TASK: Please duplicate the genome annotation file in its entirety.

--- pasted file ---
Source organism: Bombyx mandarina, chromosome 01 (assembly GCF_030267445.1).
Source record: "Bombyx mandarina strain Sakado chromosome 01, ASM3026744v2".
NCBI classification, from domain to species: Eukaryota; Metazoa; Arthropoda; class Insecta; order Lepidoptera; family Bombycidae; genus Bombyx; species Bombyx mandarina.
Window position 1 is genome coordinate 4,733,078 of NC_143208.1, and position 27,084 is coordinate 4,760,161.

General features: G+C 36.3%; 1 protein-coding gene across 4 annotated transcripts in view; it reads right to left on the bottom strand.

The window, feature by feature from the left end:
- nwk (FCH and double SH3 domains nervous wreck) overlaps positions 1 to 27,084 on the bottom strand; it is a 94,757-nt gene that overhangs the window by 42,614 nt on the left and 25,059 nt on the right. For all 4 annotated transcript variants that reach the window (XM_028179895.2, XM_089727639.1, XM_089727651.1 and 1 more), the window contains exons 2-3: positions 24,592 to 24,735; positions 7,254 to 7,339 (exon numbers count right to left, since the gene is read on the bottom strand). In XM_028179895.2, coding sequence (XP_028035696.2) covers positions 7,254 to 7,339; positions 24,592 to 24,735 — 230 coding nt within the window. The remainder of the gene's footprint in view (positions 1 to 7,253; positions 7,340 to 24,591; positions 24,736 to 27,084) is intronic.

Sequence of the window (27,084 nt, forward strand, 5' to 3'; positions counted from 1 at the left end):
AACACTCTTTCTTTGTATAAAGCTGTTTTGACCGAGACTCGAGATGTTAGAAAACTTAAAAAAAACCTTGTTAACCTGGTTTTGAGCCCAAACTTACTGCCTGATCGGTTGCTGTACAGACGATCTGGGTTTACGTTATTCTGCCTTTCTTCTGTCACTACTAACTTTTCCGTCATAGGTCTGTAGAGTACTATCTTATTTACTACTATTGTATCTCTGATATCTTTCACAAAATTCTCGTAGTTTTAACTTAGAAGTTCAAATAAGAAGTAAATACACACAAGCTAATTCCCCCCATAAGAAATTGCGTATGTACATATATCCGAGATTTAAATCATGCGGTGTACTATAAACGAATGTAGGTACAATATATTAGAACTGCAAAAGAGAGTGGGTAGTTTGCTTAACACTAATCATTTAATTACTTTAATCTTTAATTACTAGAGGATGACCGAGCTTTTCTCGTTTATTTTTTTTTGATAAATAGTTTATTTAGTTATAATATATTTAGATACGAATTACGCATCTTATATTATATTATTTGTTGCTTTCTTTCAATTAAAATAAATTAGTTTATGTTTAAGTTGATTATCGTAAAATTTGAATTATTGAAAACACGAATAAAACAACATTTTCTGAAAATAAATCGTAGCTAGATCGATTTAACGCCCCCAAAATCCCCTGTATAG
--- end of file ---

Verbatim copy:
Source organism: Bombyx mandarina, chromosome 01 (assembly GCF_030267445.1).
Source record: "Bombyx mandarina strain Sakado chromosome 01, ASM3026744v2".
NCBI classification, from domain to species: Eukaryota; Metazoa; Arthropoda; class Insecta; order Lepidoptera; family Bombycidae; genus Bombyx; species Bombyx mandarina.
Window position 1 is genome coordinate 4,733,078 of NC_143208.1, and position 27,084 is coordinate 4,760,161.

General features: G+C 36.3%; 1 protein-coding gene across 4 annotated transcripts in view; it reads right to left on the bottom strand.

The window, feature by feature from the left end:
- nwk (FCH and double SH3 domains nervous wreck) overlaps positions 1 to 27,084 on the bottom strand; it is a 94,757-nt gene that overhangs the window by 42,614 nt on the left and 25,059 nt on the right. For all 4 annotated transcript variants that reach the window (XM_028179895.2, XM_089727639.1, XM_089727651.1 and 1 more), the window contains exons 2-3: positions 24,592 to 24,735; positions 7,254 to 7,339 (exon numbers count right to left, since the gene is read on the bottom strand). In XM_028179895.2, coding sequence (XP_028035696.2) covers positions 7,254 to 7,339; positions 24,592 to 24,735 — 230 coding nt within the window. The remainder of the gene's footprint in view (positions 1 to 7,253; positions 7,340 to 24,591; positions 24,736 to 27,084) is intronic.

Sequence of the window (27,084 nt, forward strand, 5' to 3'; positions counted from 1 at the left end):
AACACTCTTTCTTTGTATAAAGCTGTTTTGACCGAGACTCGAGATGTTAGAAAACTTAAAAAAAACCTTGTTAACCTGGTTTTGAGCCCAAACTTACTGCCTGATCGGTTGCTGTACAGACGATCTGGGTTTACGTTATTCTGCCTTTCTTCTGTCACTACTAACTTTTCCGTCATAGGTCTGTAGAGTACTATCTTATTTACTACTATTGTATCTCTGATATCTTTCACAAAATTCTCGTAGTTTTAACTTAGAAGTTCAAATAAGAAGTAAATACACACAAGCTAATTCCCCCCATAAGAAATTGCGTATGTACATATATCCGAGATTTAAATCATGCGGTGTACTATAAACGAATGTAGGTACAATATATTAGAACTGCAAAAGAGAGTGGGTAGTTTGCTTAACACTAATCATTTAATTACTTTAATCTTTAATTACTAGAGGATGACCGAGCTTTTCTCGTTTATTTTTTTTTGATAAATAGTTTATTTAGTTATAATATATTTAGATACGAATTACGCATCTTATATTATATTATTTGTTGCTTTCTTTCAATTAAAATAAATTAGTTTATGTTTAAGTTGATTATCGTAAAATTTGAATTATTGAAAACACGAATAAAACAACATTTTCTGAAAATAAATCGTAGCTAGATCGATTTAACGCCCCCAAAATCCCCTGTATAG